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DISCLAIMER: This article was written in 2023 and has not been updated. For more up to date information about small business funding products and options, please browse our recent articles.

According to a survey from the price comparison app GasBuddy, the national average for a gallon of gasoline in the United States is expected to cost $3.49 in 2023. This is a fall of over 50 cents from the 2022 average of $3.96 per gallon. 

However, even if this forecast comes true, 2023 would still be the second most expensive year for gasoline prices in the last ten years. So, while such a drop in prices would be an improvement, things may still be tight for businesses that rely strongly on gasoline.

The circumstances of the global economy, the demand for crude oil and gas, the operations of refineries and pipelines, government restrictions on fuel mixes, taxes, and the state of geopolitical affairs are all variables that are currently influencing the price of gasoline in the United States.

Changes in these variables can result in significant shifts in the price of gasoline. Recently, prices have been letting up a little. For example, the price of a gallon of gasoline is now more than $1.80 less expensive than it was in June, which was when it hit a record high of just over $5 a gallon.

What Impact Could a Recession Have on the Price of Gasoline?

According to projections made by James Williams, an energy economist at WTRG Economics, the fuel prices of a gallon of gasoline will remain relatively stable during the course of this year, hovering at around $3.20. 

However, he warns that it is difficult to forecast future gas costs since oil prices have a history of being highly unpredictable.

The most important question that has to be answered is whether there will be a recession this year. Williams asserts that if this were to occur, it would presumably drive prices toward the lower end.

On the other side, according to GasBuddy’s research, if the new year 2023 turns out to be a year with stronger economic growth than was anticipated, this might lead to an increase in both demand and prices.

The price of a gallon of gasoline is approximately determined by the price of oil, which accounts for around 55% of the total cost.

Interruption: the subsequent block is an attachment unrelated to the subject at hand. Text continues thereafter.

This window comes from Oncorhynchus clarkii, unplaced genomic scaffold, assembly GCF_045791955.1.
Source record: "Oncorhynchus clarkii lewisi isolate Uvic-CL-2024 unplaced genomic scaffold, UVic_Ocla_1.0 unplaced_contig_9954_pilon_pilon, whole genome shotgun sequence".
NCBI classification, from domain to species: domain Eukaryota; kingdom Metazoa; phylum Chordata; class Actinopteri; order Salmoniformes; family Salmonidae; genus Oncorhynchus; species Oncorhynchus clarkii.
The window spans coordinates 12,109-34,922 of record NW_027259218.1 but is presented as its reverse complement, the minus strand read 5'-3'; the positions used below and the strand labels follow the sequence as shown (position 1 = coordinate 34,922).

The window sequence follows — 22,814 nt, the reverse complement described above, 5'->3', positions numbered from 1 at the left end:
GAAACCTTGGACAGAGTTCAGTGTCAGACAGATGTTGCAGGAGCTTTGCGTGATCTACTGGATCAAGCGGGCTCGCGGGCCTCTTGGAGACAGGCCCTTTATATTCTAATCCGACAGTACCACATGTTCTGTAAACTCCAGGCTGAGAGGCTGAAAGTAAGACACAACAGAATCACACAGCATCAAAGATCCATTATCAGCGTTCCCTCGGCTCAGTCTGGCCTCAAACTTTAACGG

According to Williams, there is typically a change of around 25 cents in the price of gas for every $10 change in the price of oil. According to the West Texas Intermediate measure and energy information administration, which is a standard that is often used by experts, the price of a barrel of oil was trading at roughly $80 on Monday.

The invasion of Ukraine by Russia was a major contributor to the sharp increase in natural gas prices and oil prices that occurred throughout the winter and autumn of the previous year. At its highest point in June, the price of a barrel of oil was around $120. 

At the beginning of the conflict, there was significant anxiety over the effect that the war might have on oil supplies across the world. Even though Western nations have adopted sanctions, the penalties haven’t produced the disruptions to oil prices that some expected they would since other countries are continuing to buy up Russian exports. This is due to the fact that other countries are continuing to purchase Russian exports.

According to Williams, instead of selling oil and goods to Europe, Russia is selling them to India, China, and some other nations in Asia, and in doing so, it is virtually disregarding the $60 price ceiling that has been talked about.

In addition to the effects of the conflict, production choices made by the group of oil-producing nations known as OPEC+ are also likely to have an influence on pricing in the next year. 

In addition, those interested in oil prices are keeping a careful eye on the COVID-19 situation in China. There has been some progress made in reopening the nation, but the number of viral cases has increased recently.